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Bedbugs are a problem beyond Paris. They're resurgent everywhere

hotel room
Credit: Pixabay/CC0 Public Domain

Thanks to videos circulating on social media of bedbugs crawling through Parisian hotel rooms, movie theaters and public transportation, anxiety over the blood-sucking insects is high.

"No one is safe," from the threat of bedbugs, Paris' deputy mayor said of the phenomenon in early October, and the country's prime minister has promised the government is working to find long-term solutions for detecting infestations ahead of the Paris Olympics in June. But despite the recent uptick in sightings, a Texas A&M entomologist says the outbreak isn't exactly anything new.

The reality is, said Texas A&M University AgriLife Associate Professor and Extension entomologist Robert Puckett, the surge is worldwide—and it's been an issue for years.

Why they're on the rise

There are some obvious driving factors. To start, people are traveling more than ever. As a that's always on the move, this means even more opportunities for bedbugs to crawl into our belongings and hitch a ride from location to location.

Another main reason, Puckett said, is that bedbugs have become highly resistant to pyrethroid and neonicotinoid insecticides, two commonly used classes of insecticides. "We're running out of arrows to fire at them," he said.

Their elusive nature also can make the insects difficult to spot. Part of this has to do with their size and shape.

An adult bedbug is about the size and shape of an apple seed and darkly colored—not exactly inconspicuous. But a newly hatched bedbug can be tough to spot with the naked eye. They're lightly colored and tiny—Puckett said that compared to a penny, they're about the size of Abraham Lincoln's tie.

And while the adults are easier to see with the , they're flat and thin, making them excellent at hiding. When they're not actively looking for a host to feed on, Puckett said bedbugs can tuck themselves away in "unimaginably small spaces."

"At the first bedbug infestation I visited in my role at the university, the pest management professional who was with me was positive there was an infestation, but we couldn't find them," he said. "There were wooden bunk beds with dovetail joints, and when I took a business card from my wallet and slid it through a tiny gap, the bedbugs fell out."

Puckett said bedbugs feed on humans while they're sleeping. People don't feel the insects crawling on them thanks to a chemical bedbugs release that prevents us from detecting the bite. Most people are tipped off in the morning when they wake up with itchy welts on their skin that look like mosquito bites.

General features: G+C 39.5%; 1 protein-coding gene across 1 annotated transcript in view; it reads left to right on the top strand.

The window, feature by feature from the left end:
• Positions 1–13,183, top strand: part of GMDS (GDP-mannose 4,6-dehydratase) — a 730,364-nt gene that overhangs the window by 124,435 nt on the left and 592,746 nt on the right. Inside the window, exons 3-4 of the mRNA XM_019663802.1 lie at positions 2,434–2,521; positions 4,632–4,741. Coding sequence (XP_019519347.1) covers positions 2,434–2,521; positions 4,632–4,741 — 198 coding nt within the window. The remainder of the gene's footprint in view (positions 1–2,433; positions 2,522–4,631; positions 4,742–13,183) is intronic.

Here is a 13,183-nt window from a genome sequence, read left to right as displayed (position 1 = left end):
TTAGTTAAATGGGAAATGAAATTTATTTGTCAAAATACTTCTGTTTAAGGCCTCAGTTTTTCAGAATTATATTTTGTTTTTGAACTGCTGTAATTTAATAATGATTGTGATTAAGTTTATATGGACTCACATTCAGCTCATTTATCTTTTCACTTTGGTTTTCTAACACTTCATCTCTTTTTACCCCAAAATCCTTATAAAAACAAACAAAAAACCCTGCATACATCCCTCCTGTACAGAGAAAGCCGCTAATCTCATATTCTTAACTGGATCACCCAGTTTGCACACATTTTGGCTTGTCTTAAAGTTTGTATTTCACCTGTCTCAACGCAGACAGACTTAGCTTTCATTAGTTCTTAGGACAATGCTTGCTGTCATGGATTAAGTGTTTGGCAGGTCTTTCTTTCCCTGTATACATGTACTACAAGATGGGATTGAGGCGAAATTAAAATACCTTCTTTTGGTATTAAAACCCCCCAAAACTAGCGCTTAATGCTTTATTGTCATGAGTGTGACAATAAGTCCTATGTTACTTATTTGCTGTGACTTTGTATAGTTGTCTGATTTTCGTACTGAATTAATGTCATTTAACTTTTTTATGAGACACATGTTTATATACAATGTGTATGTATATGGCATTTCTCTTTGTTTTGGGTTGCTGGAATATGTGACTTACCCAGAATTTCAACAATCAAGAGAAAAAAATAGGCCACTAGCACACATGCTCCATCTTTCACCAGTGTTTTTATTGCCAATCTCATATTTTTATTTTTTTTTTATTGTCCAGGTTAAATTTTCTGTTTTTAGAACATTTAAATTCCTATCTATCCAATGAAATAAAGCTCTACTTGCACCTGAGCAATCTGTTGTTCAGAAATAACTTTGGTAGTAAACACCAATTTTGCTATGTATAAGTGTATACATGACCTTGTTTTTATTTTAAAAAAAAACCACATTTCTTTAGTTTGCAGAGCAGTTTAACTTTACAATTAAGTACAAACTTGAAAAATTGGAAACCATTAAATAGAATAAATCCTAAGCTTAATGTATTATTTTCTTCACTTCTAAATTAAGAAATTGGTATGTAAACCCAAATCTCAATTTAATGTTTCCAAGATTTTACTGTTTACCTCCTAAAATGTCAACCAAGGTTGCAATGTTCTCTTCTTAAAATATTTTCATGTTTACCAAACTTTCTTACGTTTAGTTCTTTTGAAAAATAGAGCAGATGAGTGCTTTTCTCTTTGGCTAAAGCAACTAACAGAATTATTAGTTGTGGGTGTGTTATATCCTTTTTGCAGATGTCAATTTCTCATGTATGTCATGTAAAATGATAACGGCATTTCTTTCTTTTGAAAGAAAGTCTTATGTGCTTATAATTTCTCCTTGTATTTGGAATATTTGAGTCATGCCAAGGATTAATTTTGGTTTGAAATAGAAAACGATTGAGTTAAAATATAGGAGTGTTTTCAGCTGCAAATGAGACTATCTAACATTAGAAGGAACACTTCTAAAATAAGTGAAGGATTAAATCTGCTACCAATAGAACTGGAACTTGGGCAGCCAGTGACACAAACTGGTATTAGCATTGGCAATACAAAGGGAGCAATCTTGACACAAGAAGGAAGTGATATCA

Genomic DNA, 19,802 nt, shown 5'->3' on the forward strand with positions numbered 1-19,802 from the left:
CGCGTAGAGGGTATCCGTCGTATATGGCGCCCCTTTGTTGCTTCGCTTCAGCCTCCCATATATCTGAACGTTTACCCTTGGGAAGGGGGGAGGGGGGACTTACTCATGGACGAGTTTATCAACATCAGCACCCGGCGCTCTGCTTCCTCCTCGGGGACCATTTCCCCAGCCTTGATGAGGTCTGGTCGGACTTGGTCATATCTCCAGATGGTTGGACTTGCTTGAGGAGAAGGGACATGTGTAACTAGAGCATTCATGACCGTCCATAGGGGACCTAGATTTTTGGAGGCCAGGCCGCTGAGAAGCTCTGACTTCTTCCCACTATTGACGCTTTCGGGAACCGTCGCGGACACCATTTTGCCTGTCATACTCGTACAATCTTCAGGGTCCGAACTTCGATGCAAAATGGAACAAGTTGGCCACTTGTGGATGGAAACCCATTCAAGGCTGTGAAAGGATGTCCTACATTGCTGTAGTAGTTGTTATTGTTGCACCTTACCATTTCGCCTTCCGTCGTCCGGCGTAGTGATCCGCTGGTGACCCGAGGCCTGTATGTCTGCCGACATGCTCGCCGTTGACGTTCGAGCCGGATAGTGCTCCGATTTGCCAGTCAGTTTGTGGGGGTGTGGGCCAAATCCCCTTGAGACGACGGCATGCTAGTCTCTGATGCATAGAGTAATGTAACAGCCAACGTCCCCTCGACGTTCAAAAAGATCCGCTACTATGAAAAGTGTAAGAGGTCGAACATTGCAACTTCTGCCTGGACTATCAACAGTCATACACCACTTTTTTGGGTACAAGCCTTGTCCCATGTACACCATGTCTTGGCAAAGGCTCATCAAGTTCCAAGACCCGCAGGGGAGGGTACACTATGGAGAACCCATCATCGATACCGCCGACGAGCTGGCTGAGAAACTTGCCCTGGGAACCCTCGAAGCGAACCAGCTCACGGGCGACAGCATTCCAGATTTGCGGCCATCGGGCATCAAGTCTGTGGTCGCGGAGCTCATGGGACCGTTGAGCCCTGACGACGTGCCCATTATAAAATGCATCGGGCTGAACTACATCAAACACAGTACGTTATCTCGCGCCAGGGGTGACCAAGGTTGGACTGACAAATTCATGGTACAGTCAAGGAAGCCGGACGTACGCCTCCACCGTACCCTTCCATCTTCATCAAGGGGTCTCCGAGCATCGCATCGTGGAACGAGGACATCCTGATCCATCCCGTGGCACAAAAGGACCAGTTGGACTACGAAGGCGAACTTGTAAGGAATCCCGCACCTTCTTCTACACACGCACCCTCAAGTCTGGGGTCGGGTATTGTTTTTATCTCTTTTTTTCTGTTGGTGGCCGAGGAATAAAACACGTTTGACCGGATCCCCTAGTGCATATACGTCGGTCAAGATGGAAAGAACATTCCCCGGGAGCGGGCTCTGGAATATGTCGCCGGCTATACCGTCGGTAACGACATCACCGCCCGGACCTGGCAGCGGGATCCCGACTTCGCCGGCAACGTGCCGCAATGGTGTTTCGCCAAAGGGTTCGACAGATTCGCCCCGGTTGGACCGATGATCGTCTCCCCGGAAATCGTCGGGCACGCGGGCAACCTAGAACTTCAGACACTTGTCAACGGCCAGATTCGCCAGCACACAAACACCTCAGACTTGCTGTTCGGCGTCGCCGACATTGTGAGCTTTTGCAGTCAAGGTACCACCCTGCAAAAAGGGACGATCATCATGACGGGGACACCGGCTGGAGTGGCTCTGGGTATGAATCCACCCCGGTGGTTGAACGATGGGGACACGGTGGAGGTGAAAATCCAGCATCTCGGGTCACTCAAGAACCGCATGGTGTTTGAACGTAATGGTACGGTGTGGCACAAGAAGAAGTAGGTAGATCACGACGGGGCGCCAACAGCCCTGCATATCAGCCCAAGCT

"After you go through that a few times, the lightbulb tends to go off," Puckett said. "Oftentimes, people will also find the insects or blood stains on the mattress."

How to avoid bedbugs

While bedbugs can be tricky to spot, Puckett said they're easy to avoid if you follow a few preventive steps.

They can show up anywhere, from small towns to big cities. People are most likely to run into them at hotels or rental properties, and Puckett said it's important to note bedbugs don't discriminate between or budget options.

Puckett's advice: When entering a hotel room, immediately put your luggage in the bathtub or on a countertop. Bedbugs are not good climbers, and they can't make their way up the side of a slick surface. Once your belongings are safely out of bedbugs' reach, it's time to check the bed.

Pull back the fitted sheet and look not only for the insects themselves, but for the telltale sign of blood stains on the mattress. He also recommends checking chairs, dressers and other furniture in close proximity to the bed.

"It takes just a few minutes, and will save folks a ton of heartache, because if you bring these home, you're going to spend a lot of money trying to solve it," Puckett said.

If you do end up bringing bedbugs home, it's not a do-it-yourself project to take on. Puckett said he fields thousands of calls every year related to pests. Bedbugs are on the small list of pests best left to the professionals, he said.

People should be reassured, though, that it's unlikely that they will bring bedbugs into their homes. Even Puckett, who makes collecting trips to locations with known infestations, has yet to do so.

"When I get home from a trip I go in the garage and strip off my clothes, put them in the washer and then dry them on the highest heat possible," he said. "I've never moved them into the house, and I've been in some really heavy infestations."

Citation: Bedbugs are a problem beyond Paris. They're resurgent everywhere (2023, November 15) retrieved 24 February 2024 from
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